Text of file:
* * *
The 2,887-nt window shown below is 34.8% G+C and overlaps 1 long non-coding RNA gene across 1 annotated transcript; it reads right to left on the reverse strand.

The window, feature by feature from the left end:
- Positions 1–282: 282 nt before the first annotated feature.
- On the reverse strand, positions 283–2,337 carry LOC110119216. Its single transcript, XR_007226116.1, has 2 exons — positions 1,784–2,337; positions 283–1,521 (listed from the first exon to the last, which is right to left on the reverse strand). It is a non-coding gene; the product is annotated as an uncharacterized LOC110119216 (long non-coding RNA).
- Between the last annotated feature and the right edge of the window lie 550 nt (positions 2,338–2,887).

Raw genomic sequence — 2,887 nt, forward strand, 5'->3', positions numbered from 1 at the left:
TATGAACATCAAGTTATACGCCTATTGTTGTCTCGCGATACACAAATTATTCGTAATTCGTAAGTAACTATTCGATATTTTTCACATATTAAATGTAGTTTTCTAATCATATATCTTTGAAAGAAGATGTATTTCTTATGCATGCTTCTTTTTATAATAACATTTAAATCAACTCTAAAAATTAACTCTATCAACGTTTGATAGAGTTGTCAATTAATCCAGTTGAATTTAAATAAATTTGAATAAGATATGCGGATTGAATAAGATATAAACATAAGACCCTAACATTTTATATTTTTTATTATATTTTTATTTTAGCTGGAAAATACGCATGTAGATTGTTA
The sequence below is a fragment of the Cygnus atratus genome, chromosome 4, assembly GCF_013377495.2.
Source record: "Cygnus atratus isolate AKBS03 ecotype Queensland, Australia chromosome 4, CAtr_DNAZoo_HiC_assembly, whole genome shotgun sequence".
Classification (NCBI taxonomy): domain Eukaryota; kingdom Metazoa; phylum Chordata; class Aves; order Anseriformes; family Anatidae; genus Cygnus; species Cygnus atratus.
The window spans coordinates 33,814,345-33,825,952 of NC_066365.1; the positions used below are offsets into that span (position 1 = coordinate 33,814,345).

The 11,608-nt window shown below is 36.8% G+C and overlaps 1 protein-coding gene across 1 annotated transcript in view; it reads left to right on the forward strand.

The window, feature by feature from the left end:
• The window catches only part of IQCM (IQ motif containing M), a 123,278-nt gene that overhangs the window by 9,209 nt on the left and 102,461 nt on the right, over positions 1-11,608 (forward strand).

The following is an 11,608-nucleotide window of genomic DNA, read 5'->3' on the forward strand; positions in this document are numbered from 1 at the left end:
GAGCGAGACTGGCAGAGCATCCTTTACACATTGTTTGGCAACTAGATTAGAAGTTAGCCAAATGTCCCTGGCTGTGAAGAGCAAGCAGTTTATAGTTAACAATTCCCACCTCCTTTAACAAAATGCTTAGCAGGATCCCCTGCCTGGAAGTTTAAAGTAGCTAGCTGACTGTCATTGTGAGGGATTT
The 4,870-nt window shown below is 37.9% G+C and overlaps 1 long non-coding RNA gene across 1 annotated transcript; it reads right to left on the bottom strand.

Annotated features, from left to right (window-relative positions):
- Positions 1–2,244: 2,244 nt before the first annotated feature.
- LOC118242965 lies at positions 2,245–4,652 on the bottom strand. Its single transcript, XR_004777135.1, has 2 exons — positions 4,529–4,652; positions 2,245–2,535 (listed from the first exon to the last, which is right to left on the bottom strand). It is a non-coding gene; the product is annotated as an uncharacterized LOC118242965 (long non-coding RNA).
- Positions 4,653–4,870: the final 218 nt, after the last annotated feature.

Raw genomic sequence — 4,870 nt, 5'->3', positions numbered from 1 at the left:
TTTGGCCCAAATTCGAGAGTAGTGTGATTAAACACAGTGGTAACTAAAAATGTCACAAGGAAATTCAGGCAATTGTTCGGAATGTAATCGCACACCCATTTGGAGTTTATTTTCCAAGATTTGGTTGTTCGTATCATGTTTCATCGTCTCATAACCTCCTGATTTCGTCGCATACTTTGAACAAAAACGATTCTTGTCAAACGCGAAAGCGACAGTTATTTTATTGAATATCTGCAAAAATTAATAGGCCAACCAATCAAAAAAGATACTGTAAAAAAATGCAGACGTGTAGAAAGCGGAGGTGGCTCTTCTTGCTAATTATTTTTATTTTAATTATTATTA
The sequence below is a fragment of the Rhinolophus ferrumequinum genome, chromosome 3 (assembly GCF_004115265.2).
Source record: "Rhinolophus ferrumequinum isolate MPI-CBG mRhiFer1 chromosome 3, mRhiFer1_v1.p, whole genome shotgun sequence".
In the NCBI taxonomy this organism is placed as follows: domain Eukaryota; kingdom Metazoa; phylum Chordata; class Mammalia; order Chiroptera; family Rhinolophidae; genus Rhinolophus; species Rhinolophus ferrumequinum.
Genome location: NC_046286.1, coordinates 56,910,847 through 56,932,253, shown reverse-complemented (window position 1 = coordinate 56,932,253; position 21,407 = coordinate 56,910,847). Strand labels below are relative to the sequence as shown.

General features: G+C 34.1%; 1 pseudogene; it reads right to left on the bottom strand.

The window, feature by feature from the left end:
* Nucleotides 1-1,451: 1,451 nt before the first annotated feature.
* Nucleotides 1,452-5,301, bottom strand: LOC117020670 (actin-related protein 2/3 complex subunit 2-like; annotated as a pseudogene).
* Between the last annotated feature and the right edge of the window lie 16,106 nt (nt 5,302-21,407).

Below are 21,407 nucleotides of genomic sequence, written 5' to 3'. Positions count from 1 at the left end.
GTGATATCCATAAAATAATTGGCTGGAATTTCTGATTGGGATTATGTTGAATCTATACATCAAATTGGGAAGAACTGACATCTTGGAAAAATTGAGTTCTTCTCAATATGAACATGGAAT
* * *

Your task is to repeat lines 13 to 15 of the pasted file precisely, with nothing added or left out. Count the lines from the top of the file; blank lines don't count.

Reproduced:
The window, feature by feature from the left end:
• The window catches only part of IQCM (IQ motif containing M), a 123,278-nt gene that overhangs the window by 9,209 nt on the left and 102,461 nt on the right, over positions 1-11,608 (forward strand).

The following is an 11,608-nucleotide window of genomic DNA, read 5'->3' on the forward strand; positions in this document are numbered from 1 at the left end: